The violent deaths of three young Black gay men in Chicago were the result of a car intentionally running them over this past weekend and may qualify as a hate crime, local authorities suggested as they conducted a search for a suspect.
The three men — identified as Jaylen Ausley, 23, Donald Huey, 25, and Devonta Vivetter, 27, were the victims of a fatal hit and run while they were standing outside of a popular gay bar in Chicago’s South Shore neighborhood early Sunday morning, local news outlet WGN reported.
A fight outside of the bar preceded the incident, though it was not immediately clear if that was connected to the subsequent deadly hit and run. However, a “sedan plowed through the group” fighting in the street, hitting four men and killing Ausley, Huey and Vivetter. The status of the fourth victim was not immediately clear.
The driver of the car was still at large and had not been apprehended as of Tuesday morning.
Police reviewed video footage from the scene and said the violence was seemingly “intentional,” though there was no mention of a motive.
“It appears to be intentional based upon what everyone has seen,” CPD Chief of Detectives Brenden Deenihan told reporters.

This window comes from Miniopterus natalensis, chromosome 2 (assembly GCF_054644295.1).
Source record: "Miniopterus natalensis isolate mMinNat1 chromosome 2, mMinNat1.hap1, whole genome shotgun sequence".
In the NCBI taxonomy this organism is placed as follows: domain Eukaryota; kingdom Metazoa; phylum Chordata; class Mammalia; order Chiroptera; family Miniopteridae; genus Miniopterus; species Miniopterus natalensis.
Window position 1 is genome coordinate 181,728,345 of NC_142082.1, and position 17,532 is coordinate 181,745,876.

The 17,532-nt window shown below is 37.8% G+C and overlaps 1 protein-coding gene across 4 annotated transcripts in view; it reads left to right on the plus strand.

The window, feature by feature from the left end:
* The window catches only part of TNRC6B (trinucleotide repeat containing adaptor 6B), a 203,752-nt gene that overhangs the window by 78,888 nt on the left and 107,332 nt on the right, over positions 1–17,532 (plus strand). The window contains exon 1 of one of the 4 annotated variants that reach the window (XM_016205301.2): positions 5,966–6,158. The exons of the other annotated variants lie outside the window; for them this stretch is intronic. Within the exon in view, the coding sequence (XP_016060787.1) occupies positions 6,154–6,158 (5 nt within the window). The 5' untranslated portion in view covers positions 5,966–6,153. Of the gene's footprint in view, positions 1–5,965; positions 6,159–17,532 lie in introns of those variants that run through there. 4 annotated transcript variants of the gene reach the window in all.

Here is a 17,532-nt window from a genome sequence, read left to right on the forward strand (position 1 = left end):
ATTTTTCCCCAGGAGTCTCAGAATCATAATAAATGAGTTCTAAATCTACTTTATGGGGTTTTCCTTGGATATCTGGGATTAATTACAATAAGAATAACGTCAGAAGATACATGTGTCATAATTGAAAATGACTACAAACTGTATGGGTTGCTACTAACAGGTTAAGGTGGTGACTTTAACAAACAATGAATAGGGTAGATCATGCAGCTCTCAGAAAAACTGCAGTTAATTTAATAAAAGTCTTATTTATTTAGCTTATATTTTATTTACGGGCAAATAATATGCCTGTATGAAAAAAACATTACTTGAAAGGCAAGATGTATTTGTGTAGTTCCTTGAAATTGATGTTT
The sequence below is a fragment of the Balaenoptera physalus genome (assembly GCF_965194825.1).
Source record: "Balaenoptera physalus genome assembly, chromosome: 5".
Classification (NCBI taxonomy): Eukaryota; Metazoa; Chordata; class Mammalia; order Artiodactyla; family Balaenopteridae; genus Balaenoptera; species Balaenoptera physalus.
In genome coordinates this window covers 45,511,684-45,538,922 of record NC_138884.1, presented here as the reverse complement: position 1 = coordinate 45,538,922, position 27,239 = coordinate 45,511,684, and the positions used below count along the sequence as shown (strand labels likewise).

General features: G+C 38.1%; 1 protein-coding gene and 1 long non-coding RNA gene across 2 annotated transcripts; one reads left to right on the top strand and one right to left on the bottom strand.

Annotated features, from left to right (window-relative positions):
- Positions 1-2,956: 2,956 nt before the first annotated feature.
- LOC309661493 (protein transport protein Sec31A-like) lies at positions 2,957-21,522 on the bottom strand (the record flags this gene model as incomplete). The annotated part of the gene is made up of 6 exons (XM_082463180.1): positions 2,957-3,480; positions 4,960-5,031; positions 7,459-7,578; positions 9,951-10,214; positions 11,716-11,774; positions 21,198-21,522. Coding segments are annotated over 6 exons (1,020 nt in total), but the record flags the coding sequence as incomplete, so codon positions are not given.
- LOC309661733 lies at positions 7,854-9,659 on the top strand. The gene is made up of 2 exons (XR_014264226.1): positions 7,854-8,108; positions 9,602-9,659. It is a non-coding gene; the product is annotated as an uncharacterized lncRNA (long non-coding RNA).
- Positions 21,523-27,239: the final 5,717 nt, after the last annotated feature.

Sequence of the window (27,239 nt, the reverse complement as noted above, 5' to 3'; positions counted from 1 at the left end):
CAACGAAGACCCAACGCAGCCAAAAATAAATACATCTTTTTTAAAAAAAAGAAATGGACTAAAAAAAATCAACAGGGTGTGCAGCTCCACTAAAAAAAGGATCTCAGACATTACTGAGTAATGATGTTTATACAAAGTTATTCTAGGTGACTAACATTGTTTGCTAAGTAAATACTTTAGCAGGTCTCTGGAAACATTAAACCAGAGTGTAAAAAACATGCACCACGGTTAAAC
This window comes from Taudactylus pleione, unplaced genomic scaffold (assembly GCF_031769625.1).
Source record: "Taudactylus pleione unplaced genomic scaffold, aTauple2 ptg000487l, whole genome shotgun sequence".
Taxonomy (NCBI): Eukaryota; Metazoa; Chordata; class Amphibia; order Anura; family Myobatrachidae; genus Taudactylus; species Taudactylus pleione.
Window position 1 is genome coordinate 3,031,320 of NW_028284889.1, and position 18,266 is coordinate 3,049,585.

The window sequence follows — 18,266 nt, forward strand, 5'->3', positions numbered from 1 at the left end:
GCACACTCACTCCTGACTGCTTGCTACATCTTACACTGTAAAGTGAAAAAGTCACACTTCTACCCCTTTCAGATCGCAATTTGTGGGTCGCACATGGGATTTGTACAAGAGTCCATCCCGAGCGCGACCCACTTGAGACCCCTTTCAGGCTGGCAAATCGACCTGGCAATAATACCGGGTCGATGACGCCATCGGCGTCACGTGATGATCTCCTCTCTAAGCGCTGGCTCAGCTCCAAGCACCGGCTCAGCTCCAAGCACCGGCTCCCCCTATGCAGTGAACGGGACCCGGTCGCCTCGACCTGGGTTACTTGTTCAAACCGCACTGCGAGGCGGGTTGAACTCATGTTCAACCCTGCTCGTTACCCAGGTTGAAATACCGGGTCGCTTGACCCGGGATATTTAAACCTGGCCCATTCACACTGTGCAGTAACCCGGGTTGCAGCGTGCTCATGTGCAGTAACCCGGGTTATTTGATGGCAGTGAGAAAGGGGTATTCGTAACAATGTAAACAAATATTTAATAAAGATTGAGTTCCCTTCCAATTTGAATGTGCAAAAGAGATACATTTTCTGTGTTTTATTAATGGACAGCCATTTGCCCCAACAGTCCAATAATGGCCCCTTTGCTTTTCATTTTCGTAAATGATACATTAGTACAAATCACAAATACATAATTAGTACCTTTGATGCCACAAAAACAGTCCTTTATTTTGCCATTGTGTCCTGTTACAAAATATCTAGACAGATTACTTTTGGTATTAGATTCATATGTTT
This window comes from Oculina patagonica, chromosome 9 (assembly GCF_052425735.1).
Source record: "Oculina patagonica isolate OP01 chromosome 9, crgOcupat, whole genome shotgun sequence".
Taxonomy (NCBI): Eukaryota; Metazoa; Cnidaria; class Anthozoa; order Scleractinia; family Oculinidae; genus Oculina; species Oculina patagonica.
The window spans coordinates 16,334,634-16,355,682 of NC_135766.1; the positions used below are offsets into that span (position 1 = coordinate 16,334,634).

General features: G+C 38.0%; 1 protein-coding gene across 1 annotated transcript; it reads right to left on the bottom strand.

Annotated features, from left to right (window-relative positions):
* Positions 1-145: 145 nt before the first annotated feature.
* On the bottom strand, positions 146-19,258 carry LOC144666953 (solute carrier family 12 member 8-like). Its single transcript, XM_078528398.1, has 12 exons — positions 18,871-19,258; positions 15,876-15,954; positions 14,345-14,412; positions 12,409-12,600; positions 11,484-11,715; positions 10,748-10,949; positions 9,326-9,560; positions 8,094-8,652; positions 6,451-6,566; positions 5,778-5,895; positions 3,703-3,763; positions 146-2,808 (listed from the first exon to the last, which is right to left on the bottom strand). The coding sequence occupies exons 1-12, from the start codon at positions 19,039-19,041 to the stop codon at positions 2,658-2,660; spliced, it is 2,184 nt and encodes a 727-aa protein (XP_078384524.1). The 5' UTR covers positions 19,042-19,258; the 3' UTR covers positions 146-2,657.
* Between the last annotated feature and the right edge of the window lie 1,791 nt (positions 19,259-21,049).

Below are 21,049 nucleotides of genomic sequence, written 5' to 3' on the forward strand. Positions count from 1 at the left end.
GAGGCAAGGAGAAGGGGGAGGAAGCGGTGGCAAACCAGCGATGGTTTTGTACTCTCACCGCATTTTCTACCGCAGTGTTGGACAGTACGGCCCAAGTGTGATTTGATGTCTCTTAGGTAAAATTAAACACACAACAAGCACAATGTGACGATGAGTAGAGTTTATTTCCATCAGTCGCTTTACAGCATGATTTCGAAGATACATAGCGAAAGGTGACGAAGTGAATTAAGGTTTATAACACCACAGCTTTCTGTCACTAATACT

The footage was made public and shows a silver sedan speeding through the group of people. The footage is graphic and should be viewed with discretion.
Until a motive is determined, law enforcement officials said they cannot consider it to be a hate crime.
The violence in Chicago served as a microcosm of a much larger issue as there has been a significant uptick in hate crimes particularly against the LGBTQ community in recent years, data shows.
An FBI report in 2020 showed that hate crimes against the LGBTQ community accounted for the third-most hate crimes in the U.S. after those based on race and religion, in that order. Advocates have long worried that such data is woefully incomplete since local law enforcement agencies are not legally mandated to report such crimes to the FBI.
The 19th, an independent news outlet covering gender, politics and policy, reported last year that members of the LGBTQ community who are also people of color were most at risk from the recent uptick in violent crimes and questioned why the FBI data doesn’t specifically address those particular demographics.
“… The FBI’s interactive data doesn’t give a snapshot of the intersections, the race of people who also experienced violence stemming from anti-lesbian, gay or bisexual bias,” the 19th reported. “Without that representative data, anecdotal experience is often the only way to advocate for change.”
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